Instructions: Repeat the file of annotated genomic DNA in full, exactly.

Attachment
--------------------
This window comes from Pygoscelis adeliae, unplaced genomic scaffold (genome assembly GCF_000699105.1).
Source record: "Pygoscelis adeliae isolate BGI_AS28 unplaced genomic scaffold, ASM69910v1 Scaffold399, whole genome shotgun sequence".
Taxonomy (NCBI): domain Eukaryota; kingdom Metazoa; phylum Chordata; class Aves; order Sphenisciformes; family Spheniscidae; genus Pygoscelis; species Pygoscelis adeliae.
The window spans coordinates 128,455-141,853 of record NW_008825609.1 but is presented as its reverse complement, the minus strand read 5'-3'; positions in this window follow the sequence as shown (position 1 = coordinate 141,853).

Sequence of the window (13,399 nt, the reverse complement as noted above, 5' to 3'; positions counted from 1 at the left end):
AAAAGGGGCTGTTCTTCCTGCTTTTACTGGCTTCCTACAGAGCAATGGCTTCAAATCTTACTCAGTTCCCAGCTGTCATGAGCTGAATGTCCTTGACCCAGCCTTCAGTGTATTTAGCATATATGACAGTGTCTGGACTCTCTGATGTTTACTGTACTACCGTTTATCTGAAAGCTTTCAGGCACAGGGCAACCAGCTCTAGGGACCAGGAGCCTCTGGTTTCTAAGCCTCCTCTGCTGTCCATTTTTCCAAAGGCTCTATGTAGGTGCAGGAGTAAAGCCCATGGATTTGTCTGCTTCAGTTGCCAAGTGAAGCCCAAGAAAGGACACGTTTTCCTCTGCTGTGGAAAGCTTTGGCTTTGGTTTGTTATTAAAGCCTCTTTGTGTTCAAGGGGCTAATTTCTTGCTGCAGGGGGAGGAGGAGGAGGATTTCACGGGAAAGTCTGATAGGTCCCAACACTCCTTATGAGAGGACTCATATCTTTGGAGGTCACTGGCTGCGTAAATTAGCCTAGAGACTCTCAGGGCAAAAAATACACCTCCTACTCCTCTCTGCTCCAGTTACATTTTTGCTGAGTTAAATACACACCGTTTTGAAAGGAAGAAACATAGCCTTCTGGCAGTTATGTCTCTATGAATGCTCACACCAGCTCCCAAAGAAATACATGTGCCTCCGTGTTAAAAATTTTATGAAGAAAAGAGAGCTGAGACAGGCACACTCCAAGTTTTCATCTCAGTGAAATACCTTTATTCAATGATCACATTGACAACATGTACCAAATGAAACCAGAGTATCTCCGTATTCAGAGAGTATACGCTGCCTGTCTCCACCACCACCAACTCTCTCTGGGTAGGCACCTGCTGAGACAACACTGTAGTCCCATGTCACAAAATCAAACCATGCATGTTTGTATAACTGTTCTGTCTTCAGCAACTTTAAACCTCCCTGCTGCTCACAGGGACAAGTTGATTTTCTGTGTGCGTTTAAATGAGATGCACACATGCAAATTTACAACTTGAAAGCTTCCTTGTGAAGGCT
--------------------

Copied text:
This window comes from Pygoscelis adeliae, unplaced genomic scaffold (genome assembly GCF_000699105.1).
Source record: "Pygoscelis adeliae isolate BGI_AS28 unplaced genomic scaffold, ASM69910v1 Scaffold399, whole genome shotgun sequence".
Taxonomy (NCBI): domain Eukaryota; kingdom Metazoa; phylum Chordata; class Aves; order Sphenisciformes; family Spheniscidae; genus Pygoscelis; species Pygoscelis adeliae.
The window spans coordinates 128,455-141,853 of record NW_008825609.1 but is presented as its reverse complement, the minus strand read 5'-3'; positions in this window follow the sequence as shown (position 1 = coordinate 141,853).

Sequence of the window (13,399 nt, the reverse complement as noted above, 5' to 3'; positions counted from 1 at the left end):
AAAAGGGGCTGTTCTTCCTGCTTTTACTGGCTTCCTACAGAGCAATGGCTTCAAATCTTACTCAGTTCCCAGCTGTCATGAGCTGAATGTCCTTGACCCAGCCTTCAGTGTATTTAGCATATATGACAGTGTCTGGACTCTCTGATGTTTACTGTACTACCGTTTATCTGAAAGCTTTCAGGCACAGGGCAACCAGCTCTAGGGACCAGGAGCCTCTGGTTTCTAAGCCTCCTCTGCTGTCCATTTTTCCAAAGGCTCTATGTAGGTGCAGGAGTAAAGCCCATGGATTTGTCTGCTTCAGTTGCCAAGTGAAGCCCAAGAAAGGACACGTTTTCCTCTGCTGTGGAAAGCTTTGGCTTTGGTTTGTTATTAAAGCCTCTTTGTGTTCAAGGGGCTAATTTCTTGCTGCAGGGGGAGGAGGAGGAGGATTTCACGGGAAAGTCTGATAGGTCCCAACACTCCTTATGAGAGGACTCATATCTTTGGAGGTCACTGGCTGCGTAAATTAGCCTAGAGACTCTCAGGGCAAAAAATACACCTCCTACTCCTCTCTGCTCCAGTTACATTTTTGCTGAGTTAAATACACACCGTTTTGAAAGGAAGAAACATAGCCTTCTGGCAGTTATGTCTCTATGAATGCTCACACCAGCTCCCAAAGAAATACATGTGCCTCCGTGTTAAAAATTTTATGAAGAAAAGAGAGCTGAGACAGGCACACTCCAAGTTTTCATCTCAGTGAAATACCTTTATTCAATGATCACATTGACAACATGTACCAAATGAAACCAGAGTATCTCCGTATTCAGAGAGTATACGCTGCCTGTCTCCACCACCACCAACTCTCTCTGGGTAGGCACCTGCTGAGACAACACTGTAGTCCCATGTCACAAAATCAAACCATGCATGTTTGTATAACTGTTCTGTCTTCAGCAACTTTAAACCTCCCTGCTGCTCACAGGGACAAGTTGATTTTCTGTGTGCGTTTAAATGAGATGCACACATGCAAATTTACAACTTGAAAGCTTCCTTGTGAAGGCT